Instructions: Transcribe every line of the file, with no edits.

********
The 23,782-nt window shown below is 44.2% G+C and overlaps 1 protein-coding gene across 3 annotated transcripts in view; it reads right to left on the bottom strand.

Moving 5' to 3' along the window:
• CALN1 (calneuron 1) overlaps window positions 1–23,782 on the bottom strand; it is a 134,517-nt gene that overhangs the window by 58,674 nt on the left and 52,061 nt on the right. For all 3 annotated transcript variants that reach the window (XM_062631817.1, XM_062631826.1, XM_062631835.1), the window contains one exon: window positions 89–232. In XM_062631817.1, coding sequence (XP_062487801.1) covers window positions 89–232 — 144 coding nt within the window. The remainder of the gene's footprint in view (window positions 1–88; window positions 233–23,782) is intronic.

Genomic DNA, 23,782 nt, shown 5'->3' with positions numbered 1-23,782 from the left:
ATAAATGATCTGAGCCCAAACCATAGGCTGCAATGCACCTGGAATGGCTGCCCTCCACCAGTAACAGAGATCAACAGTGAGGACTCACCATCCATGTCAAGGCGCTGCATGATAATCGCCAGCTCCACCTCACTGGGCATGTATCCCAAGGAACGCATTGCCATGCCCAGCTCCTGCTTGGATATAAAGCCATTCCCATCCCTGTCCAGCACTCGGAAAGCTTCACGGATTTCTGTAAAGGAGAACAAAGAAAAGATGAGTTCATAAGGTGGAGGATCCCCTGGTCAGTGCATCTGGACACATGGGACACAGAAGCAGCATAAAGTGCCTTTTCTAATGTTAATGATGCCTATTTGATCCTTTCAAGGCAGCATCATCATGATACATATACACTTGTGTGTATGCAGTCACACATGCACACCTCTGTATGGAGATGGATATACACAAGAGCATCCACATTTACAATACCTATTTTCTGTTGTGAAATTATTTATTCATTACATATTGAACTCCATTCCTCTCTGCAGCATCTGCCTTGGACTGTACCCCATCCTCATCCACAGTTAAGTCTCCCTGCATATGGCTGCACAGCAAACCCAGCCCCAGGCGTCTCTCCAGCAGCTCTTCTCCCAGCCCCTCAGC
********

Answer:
The 23,782-nt window shown below is 44.2% G+C and overlaps 1 protein-coding gene across 3 annotated transcripts in view; it reads right to left on the bottom strand.

Moving 5' to 3' along the window:
• CALN1 (calneuron 1) overlaps window positions 1–23,782 on the bottom strand; it is a 134,517-nt gene that overhangs the window by 58,674 nt on the left and 52,061 nt on the right. For all 3 annotated transcript variants that reach the window (XM_062631817.1, XM_062631826.1, XM_062631835.1), the window contains one exon: window positions 89–232. In XM_062631817.1, coding sequence (XP_062487801.1) covers window positions 89–232 — 144 coding nt within the window. The remainder of the gene's footprint in view (window positions 1–88; window positions 233–23,782) is intronic.

Genomic DNA, 23,782 nt, shown 5'->3' with positions numbered 1-23,782 from the left:
ATAAATGATCTGAGCCCAAACCATAGGCTGCAATGCACCTGGAATGGCTGCCCTCCACCAGTAACAGAGATCAACAGTGAGGACTCACCATCCATGTCAAGGCGCTGCATGATAATCGCCAGCTCCACCTCACTGGGCATGTATCCCAAGGAACGCATTGCCATGCCCAGCTCCTGCTTGGATATAAAGCCATTCCCATCCCTGTCCAGCACTCGGAAAGCTTCACGGATTTCTGTAAAGGAGAACAAAGAAAAGATGAGTTCATAAGGTGGAGGATCCCCTGGTCAGTGCATCTGGACACATGGGACACAGAAGCAGCATAAAGTGCCTTTTCTAATGTTAATGATGCCTATTTGATCCTTTCAAGGCAGCATCATCATGATACATATACACTTGTGTGTATGCAGTCACACATGCACACCTCTGTATGGAGATGGATATACACAAGAGCATCCACATTTACAATACCTATTTTCTGTTGTGAAATTATTTATTCATTACATATTGAACTCCATTCCTCTCTGCAGCATCTGCCTTGGACTGTACCCCATCCTCATCCACAGTTAAGTCTCCCTGCATATGGCTGCACAGCAAACCCAGCCCCAGGCGTCTCTCCAGCAGCTCTTCTCCCAGCCCCTCAGC